Carpal Tunnel Surgery
Did your Physician tell you to have CTS Surgery?
If your doctor told you that you had to have CTS Surgery, you owe it to yourself to get at least one more opinion. In some cases, surgery is not necessary.
We often receive messages by emails and over the phone from individuals that their Carpal Tunnel Surgery DID NOT relieve the pain, numbness, and tingling.
CTS operations come with some very real risks!
We believe carpal tunnel surgery should be considered only as a last resort. If swollen tendons are the reason for your carpal tunnel problem then why wouldn't you first try to reduce the swelling and relief the pressure by a way of a non-surgical affordable therapy product?
Most carpal tunnel syndrome cases do not need the drastic, invasive measure of surgery.
Carpal tunnel syndrome (CTS) can be a frustrating and potentially debilitating condition. Although cortisone injections and surgery may not be avoidable, many less invasive therapies do exist.
Warning: surgical release operations come with some very real risks. Even with the latest surgical techniques, infection and nerve damage are a real possibility.
While severe problems occurring from CTS surgery are rare, there's always a risk. If you do have a CTS operation, you're going to experience pain, swelling, and stiffness, regardless of the long-term outcome.
Your CTS symptoms may be relieved after surgery but scraping out the carpal tunnel in your hand is going to produce new scar tissue. As scar tissue builds up it will ultimately add to the compression of your median nerve. So maybe, when you really think about it, carpal tunnel surgery is only a temporary measure.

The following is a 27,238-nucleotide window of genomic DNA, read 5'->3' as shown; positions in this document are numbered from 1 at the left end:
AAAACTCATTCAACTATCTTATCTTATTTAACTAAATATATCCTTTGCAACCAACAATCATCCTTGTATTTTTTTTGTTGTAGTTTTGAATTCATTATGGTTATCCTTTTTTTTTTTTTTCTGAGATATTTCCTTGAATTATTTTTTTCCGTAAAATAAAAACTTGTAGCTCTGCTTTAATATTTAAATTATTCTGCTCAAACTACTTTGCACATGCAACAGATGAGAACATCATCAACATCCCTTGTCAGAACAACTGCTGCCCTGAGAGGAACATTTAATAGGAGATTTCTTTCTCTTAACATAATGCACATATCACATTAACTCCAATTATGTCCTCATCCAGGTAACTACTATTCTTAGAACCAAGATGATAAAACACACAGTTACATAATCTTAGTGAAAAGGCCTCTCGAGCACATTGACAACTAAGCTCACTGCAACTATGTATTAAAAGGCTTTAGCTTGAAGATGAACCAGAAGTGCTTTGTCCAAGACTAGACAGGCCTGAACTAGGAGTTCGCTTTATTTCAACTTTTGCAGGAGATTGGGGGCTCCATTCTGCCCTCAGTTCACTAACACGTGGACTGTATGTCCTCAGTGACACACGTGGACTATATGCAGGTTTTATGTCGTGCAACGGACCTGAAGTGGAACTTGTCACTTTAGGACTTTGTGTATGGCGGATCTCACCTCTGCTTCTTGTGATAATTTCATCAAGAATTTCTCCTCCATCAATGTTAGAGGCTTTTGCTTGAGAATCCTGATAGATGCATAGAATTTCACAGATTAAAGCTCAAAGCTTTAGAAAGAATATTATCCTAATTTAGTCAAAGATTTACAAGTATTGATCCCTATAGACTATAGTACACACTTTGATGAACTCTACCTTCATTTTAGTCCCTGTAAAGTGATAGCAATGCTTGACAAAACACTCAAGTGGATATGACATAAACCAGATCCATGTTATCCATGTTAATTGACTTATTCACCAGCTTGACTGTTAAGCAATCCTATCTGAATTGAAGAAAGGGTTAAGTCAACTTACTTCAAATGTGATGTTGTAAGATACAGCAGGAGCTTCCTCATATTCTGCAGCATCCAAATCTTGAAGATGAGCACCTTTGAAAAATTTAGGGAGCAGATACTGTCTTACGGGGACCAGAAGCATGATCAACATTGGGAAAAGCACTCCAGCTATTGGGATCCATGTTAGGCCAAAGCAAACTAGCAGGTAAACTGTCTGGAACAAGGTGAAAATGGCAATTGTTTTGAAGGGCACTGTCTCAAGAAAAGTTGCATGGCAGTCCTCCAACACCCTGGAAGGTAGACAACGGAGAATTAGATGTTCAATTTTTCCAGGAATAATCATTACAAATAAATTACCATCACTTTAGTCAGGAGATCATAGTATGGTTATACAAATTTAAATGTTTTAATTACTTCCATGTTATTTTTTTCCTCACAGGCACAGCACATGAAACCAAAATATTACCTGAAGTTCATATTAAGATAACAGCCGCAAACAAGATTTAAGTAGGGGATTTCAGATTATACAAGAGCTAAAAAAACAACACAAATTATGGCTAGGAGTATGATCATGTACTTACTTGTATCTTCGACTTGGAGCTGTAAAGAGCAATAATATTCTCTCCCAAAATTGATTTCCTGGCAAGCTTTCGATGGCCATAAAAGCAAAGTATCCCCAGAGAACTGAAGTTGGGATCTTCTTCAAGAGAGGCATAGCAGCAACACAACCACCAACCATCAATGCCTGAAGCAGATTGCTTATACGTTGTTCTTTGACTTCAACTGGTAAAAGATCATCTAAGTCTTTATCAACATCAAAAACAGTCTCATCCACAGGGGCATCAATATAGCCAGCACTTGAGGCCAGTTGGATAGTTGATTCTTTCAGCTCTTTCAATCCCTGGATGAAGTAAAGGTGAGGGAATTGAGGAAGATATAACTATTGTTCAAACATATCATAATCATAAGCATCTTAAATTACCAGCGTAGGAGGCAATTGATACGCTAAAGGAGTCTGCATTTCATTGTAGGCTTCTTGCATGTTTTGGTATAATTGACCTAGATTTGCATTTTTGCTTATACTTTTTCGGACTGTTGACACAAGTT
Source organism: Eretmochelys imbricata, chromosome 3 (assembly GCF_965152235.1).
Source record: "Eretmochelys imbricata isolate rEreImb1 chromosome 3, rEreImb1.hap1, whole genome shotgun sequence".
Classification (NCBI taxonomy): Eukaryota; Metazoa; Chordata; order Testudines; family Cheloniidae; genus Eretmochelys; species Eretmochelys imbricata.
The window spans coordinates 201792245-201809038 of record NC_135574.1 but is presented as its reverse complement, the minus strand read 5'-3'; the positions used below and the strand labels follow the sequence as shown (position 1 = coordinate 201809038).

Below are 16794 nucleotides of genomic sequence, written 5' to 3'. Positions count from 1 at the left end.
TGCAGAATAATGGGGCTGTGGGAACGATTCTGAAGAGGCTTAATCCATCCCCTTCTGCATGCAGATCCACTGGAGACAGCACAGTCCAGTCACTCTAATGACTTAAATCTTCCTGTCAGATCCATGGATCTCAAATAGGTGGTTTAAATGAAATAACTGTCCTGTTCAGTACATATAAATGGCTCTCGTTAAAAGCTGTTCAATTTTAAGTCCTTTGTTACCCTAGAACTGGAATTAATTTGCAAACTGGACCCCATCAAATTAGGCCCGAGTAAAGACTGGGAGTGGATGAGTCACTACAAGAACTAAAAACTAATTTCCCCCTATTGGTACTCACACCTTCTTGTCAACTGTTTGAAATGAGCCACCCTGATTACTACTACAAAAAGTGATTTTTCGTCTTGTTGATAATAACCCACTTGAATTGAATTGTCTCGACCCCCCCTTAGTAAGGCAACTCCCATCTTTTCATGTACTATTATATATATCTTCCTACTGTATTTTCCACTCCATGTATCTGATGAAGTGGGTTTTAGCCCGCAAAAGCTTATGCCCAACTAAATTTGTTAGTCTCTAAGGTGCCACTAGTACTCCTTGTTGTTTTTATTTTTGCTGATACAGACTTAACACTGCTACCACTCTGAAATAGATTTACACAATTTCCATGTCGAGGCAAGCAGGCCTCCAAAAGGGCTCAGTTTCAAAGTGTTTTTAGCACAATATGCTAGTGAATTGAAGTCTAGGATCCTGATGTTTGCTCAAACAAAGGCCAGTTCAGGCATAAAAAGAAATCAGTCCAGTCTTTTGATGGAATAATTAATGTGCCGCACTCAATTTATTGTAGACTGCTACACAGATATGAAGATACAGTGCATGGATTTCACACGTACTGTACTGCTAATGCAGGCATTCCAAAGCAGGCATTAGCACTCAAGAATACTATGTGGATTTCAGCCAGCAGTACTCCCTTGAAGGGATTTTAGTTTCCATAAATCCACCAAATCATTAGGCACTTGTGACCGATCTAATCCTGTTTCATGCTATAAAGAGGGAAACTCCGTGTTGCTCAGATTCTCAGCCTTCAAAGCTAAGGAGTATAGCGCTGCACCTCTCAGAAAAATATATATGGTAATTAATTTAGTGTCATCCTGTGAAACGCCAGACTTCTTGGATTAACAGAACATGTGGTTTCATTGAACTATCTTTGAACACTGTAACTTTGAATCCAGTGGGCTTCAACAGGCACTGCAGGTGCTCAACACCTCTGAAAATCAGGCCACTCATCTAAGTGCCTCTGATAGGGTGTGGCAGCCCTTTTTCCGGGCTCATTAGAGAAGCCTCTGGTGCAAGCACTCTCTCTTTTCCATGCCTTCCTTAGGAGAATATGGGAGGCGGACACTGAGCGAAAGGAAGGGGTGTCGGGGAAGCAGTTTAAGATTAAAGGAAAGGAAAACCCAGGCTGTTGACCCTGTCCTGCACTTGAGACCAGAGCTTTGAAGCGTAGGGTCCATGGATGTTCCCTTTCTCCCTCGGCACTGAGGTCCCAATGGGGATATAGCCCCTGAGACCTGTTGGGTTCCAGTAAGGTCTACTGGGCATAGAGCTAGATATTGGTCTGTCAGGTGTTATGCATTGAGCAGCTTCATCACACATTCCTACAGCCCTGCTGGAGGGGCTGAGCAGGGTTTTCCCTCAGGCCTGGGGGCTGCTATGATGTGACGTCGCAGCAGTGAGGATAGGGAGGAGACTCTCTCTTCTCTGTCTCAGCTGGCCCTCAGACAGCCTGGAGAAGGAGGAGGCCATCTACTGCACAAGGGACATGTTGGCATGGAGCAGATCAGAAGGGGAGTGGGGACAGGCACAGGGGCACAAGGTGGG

Just a Temporary Fix
Your CTS symptoms may be relieved after surgery but scraping out the carpal tunnel in your hand is going to produce new scar tissue.
As scar tissue builds up it will ultimately add to the compression of your median nerve.
So maybe, when you really think about it, carpal tunnel surgery is only a temporary measure.
Post CTS Surgery
Your medical practitioner will most likely recommend your CTS hand(s) remain inactive in the form of complete rest or possible bracing for at least two weeks after surgery.
This is good advice but can you afford to take so much time off of work? And then, once you do recover from the surgery, it's back to whatever activity caused the carpal tunnel syndrome in the first place, and the pain comes back.
Doctors will recommend you avoid doing any activities that might aggravate your condition. Who can afford to do that? For most of us, this is nothing more than wishful thinking.
If your occupation requires you to perform certain tasks with your hands, then how are you going to change your hand movements? This doesn't sound to be realistic.
You probably have no choice but to continue to perform the same hand and finger movement, in the same way, all day long. After all, changing the way you do things, would seriously hamper your productivity and may affect your work, possibly even your jeopardize your job.
It can take 6 weeks to 3 months to recover from an open release operation on your hand. So think about it, isn't it worth your time (and your income) to try our affordable and effective far infrared therapy?
Do Affordable Non-surgical Treatments For Carpal Tunnel Syndrome Exist?
Yes, they do! Just Click on the Next Page to learn about safe CTS treatments without invasive surgery.